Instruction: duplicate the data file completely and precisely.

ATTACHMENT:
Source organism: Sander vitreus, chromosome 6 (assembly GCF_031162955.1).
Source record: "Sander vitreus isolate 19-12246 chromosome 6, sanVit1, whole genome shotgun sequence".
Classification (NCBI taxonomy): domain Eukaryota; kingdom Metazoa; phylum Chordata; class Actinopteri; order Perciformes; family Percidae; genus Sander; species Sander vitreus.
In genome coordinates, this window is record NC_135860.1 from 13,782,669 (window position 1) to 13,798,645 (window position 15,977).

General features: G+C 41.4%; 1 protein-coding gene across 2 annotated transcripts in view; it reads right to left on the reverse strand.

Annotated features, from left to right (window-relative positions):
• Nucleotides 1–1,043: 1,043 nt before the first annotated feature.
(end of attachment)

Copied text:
Source organism: Sander vitreus, chromosome 6 (assembly GCF_031162955.1).
Source record: "Sander vitreus isolate 19-12246 chromosome 6, sanVit1, whole genome shotgun sequence".
Classification (NCBI taxonomy): domain Eukaryota; kingdom Metazoa; phylum Chordata; class Actinopteri; order Perciformes; family Percidae; genus Sander; species Sander vitreus.
In genome coordinates, this window is record NC_135860.1 from 13,782,669 (window position 1) to 13,798,645 (window position 15,977).

General features: G+C 41.4%; 1 protein-coding gene across 2 annotated transcripts in view; it reads right to left on the reverse strand.

Annotated features, from left to right (window-relative positions):
• Nucleotides 1–1,043: 1,043 nt before the first annotated feature.